C3: Articles 32 and 63 combined could be interpreted as placing the responsibility for the control environment on the Board and senior management of the bank. Also, the regulation on internal audit (NPB2-04) establishes that the internal audit is responsible for verifying that internal controls are adequate and that internal audit reports to the Board. However, the two articles in the BL are rather general and are open for interpretation regarding the direct oversight responsibility of the Board with respect to the internal control system. Moreover, the SSF has not issued a regulation that establishes specific responsibilities for the members of the Board and defines the elements of an effective internal control system of the bank’s entire business. In practice, however, the SSF does require the Board to conduct an oversight role to ensure that there is an adequate control environment and to be properly informed on the risks in their business.
C4: The SSF has the power to require changes in the composition of the Board and senior management only during a regularization process (the first step into the bank resolution processes) and when they have fallen under the impediments to become directors or managers (art. 33 of the BL). The SSF does not have powers to require these changes to address any prudential concerns related to the satisfaction of the criteria for an effective internal control environment.
C5: During the evaluation of internal controls conducted during regular onsite inspections, supervisors assess the appropriate segregation of duties between the back office and control functions relative to the front office/business origination. However, not a lot of attention is paid to the adequate balance of resources between these two areas.
C6: The SSF ensures that there is a permanent compliance function associated with the prevention of money laundering and terrorism, that the compliance function is independent of the business activities and that the Board exercises oversight of the management of this function (see CP 18). However, there is no requirement that the Compliance function have a broader role in ensuring compliance of other laws and regulations and that it assists management in managing effectively the compliance risks faced by the bank.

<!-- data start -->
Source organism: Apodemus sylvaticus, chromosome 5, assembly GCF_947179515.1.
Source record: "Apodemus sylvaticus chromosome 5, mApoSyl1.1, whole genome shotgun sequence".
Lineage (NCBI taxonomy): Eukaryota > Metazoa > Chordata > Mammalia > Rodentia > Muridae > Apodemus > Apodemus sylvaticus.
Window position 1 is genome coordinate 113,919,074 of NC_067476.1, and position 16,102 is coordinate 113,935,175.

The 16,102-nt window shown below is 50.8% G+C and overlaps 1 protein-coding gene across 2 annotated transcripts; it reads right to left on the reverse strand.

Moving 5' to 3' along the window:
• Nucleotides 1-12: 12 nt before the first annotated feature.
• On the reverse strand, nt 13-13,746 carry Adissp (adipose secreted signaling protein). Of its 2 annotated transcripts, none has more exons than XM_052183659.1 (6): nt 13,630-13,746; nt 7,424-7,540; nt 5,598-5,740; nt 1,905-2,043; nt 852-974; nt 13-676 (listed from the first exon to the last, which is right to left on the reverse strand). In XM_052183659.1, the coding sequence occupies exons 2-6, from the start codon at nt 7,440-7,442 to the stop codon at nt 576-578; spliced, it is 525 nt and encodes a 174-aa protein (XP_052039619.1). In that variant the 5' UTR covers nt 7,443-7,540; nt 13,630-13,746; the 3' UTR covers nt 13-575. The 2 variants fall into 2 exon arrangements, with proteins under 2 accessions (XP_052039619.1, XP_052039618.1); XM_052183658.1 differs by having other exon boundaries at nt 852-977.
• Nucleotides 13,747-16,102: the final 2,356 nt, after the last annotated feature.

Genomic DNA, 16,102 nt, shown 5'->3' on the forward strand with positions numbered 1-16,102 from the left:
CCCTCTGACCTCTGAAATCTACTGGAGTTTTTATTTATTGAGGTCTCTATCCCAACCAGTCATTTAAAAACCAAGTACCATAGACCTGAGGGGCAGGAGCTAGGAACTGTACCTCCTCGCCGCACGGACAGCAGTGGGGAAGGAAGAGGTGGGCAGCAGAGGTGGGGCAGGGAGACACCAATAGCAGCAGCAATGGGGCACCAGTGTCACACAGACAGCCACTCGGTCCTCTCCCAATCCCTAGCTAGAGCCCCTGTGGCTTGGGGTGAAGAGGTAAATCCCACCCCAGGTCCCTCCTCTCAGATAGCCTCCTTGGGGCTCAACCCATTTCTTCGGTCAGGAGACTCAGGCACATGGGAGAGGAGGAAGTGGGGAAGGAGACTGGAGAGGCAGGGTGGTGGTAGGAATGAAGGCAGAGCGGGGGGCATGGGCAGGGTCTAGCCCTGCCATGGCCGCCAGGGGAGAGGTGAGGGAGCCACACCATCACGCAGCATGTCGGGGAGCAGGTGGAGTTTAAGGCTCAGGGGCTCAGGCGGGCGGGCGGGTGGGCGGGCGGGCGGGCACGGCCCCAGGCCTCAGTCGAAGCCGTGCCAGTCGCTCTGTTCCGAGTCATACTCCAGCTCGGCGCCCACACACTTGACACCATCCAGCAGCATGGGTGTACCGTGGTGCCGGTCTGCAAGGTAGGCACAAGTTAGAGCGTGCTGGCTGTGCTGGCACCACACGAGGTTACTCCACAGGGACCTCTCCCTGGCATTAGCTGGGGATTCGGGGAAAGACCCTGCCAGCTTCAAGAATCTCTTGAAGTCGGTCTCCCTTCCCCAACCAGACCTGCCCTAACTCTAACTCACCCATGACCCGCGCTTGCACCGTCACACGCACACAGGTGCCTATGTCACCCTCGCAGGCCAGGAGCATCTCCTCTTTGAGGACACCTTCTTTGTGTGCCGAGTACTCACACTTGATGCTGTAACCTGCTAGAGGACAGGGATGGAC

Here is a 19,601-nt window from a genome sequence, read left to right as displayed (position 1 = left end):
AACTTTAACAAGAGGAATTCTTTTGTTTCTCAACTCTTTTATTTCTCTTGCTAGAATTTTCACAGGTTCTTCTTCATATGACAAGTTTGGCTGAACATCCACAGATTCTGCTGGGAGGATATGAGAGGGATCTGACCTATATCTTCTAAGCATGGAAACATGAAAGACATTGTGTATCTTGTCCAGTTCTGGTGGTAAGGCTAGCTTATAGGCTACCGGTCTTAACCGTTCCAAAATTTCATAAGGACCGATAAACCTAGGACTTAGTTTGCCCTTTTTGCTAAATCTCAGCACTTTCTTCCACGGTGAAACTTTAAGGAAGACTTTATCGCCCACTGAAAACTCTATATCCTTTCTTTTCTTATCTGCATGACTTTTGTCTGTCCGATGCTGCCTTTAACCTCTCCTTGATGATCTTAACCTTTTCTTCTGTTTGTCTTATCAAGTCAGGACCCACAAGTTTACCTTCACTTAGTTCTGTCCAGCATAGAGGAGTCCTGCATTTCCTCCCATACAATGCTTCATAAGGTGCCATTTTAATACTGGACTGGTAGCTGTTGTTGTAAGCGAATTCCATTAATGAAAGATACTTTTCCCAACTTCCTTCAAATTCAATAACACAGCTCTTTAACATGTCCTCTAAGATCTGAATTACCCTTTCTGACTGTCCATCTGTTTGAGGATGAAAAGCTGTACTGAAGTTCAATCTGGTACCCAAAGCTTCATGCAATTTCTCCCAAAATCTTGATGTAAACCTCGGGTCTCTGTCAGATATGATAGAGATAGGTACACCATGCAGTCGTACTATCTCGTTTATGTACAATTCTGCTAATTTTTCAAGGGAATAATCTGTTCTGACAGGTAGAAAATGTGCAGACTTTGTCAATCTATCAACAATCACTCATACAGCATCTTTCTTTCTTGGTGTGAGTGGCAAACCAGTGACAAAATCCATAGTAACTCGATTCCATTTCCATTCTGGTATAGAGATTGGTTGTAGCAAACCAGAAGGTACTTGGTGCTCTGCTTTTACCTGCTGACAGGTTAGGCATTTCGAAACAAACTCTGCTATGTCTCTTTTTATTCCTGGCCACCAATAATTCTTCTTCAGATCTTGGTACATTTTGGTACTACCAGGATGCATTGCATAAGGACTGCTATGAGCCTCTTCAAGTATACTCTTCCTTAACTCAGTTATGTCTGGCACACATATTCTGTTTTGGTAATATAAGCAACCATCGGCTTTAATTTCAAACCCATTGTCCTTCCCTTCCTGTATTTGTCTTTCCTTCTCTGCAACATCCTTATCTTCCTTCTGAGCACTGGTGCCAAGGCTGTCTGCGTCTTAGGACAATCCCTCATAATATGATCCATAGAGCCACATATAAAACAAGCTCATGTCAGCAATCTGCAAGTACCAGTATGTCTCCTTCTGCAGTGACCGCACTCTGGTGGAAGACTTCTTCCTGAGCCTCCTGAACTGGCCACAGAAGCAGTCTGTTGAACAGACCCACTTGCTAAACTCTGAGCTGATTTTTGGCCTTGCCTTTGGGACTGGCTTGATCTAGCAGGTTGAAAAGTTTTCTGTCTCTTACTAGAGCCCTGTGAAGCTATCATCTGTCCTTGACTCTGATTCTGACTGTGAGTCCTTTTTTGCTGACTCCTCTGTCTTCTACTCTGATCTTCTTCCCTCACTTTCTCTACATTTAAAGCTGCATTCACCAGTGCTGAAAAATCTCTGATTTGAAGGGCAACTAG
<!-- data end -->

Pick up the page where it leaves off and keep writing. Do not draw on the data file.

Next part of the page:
C7: The SSF has issued regulation NPB2-04 that requires that banks have an independent, permanent and effective internal audit function. Article 5 of this regulation states that the main objective of the internal audit function is to oversee permanently the bank, using generally accepted audit techniques, oriented to minimize risks and important errors in the financial statements; and verify that accounting and administrative operations, policies, controls, methodologies, and procedures be those approved by the entity and complying with laws and regulations. The regulation (Annex 1) has a list of functions that are recommended to achieve these goals. The regulation does not refer to the adequacy of these relative to the bank’s business. The review of the audit function, focusing on compliance with this regulation, is a regular activity of onsite examinations.
C8: The regulation NPB2-04 states that the Board of Directors is responsible for ensuring that the internal audit unit has the human and other resources necessary to comply with its role adequately and effectively (article 13). Article 3 states the qualifications of the chief of the internal audit unit. Article 8 requires that the audit plan, that has to be submitted to the SSF, include information on the resources available in the unit and the resources required to achieve each objective of the audit plan.
Article 2 states that internal audit must report directly to the Board of Directors, to ensure the necessary independence of its controlling function. The decision to layoff or transfer the chief internal auditor can only to be taken by the Board of Directors, expressing the reasons in the Board minutes and communicating them within 5 days to the SSF (article 4).